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5 Unexpected Identity Thieves

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Most people know they shouldn’t trust emails from supposed Nigerian princes looking to share their fortune, but it’s understandable to give sensitive information to family without a second thought.

Identity thieves can emerge from all corners of life: friends, family, salespeople, government workers — anyone who may take advantage of their access to your information. There are plenty examples of these thieves, but here are five real stories of identity thieves from unexpected places.

1. Your Mom

Identity theft among families is extremely common. Sometimes relatives take advantage of an elderly family member experiencing cognitive decline, and other times parents use their children’s Social Security numbers to take out loans. Children are often targets for such crimes because they have no credit history.

A few months ago, a woman posted her story to Reddit about how her mom took out a credit card in her name to help pay for the daughter’s college expenses. The mom had trashed her own credit, and over the course of a few years, she had taken out several more accounts in her daughter’s name. Like many whose identities are stolen by family members, this woman was hesitant to contact the police to turn her mother in.

2. Police Officers

We recently posted two stories about cops who abused their positions to defraud people. A Miami police officer went to trial last month for allegedly using his work laptop to search a driver’s license database for victims, most of whom were women with common last names.

A police officer in Detroit allegedly worked with a woman to fabricate identity theft police reports as a way to help paying customers improve their credit scores. The idea was to claim that identity theft was responsible for legitimate negative accounts on these people’s credit reports.

3. Court Workers

A former court clerk in Florida had access to a database of driver’s license data while she worked for a traffic and misdemeanor division in the Broward County courthouse. She used that position to collect people’s personal information and sell it to an unidentified person, who then filed fraudulent tax returns with the stolen identities.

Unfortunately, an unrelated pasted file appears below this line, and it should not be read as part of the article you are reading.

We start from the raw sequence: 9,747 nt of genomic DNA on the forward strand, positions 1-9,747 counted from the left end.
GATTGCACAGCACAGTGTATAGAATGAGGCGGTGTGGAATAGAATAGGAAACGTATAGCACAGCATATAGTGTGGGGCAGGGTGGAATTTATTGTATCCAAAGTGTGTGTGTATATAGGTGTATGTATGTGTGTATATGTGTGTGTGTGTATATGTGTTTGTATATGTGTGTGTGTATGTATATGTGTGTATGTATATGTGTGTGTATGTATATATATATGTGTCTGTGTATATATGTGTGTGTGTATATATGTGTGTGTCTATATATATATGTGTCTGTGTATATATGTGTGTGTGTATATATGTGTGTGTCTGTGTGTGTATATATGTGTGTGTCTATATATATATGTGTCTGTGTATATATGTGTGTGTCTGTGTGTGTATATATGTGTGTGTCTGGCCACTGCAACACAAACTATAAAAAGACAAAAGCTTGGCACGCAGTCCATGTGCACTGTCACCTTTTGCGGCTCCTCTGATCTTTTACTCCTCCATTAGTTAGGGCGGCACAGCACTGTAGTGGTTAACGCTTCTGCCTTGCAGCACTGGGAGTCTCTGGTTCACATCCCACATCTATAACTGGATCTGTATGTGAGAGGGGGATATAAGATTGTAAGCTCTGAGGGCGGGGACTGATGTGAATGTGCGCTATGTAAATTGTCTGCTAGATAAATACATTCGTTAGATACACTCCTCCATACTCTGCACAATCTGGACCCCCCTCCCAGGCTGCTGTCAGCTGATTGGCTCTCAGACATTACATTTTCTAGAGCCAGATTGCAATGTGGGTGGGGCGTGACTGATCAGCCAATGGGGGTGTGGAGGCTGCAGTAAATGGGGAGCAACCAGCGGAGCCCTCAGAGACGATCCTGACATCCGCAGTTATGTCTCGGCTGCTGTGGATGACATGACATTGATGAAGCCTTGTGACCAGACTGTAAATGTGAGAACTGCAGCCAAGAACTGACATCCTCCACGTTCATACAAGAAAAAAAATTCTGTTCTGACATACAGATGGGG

4. Friends

This was another identity theft story from a Reddit user: A friend, whom the writer had not seen in about a year, came over to the man’s house for a beer, and while the man was out of the room, the friend stole some blank checks and wrote down the man’s driver’s license number. The so-called friend drained the man’s bank account, and the man spent a year repairing the damage. The thief is in jail, the man got his money back and the two are no longer friends.

5. Potential Employers

In one of the more creative schemes out there, a woman allegedly posed as a local bank’s new CEO and handed out job applications. Hopefuls filled out the forms and returned them to the “executive,” handing over their personal information. The woman was charged when a new hire showed up to the bank for work, and the employees called the police, unaware that the business had been used as a cover. While she was charged with identity theft, it didn’t appear that she had a chance to use the stolen information.

While consumers need to be careful of whom they trust, extensive paranoia won’t prevent identity theft. There’s only so much one can do to secure personal information, and after that, it’s up to the individual to monitor their accounts for potential abuses.

Regularly checking bank accounts is a good habit to develop, and consumers who routinely check their credit reports and credit scores will notice when something looks wrong or if there’s a sudden drop in scores. In addition to using the free credit reports available to everyone, consumers can use the free Credit Report Card to keep on top of changes in their credit scores.

Image: Wavebreak Media

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  • Reighn9

    My brother-in-law took out several credit cards in my name. He kept up the minimum payments so I didn’t find out until after he died when the accounts defaulted. During this same time frame I had an assigned payee misamanaging my income and not paying all my bills she was required to. So, yes, identity theft can be where you least expect it. This is behind me now. I handle my own funds and monitor my credit report monthly.

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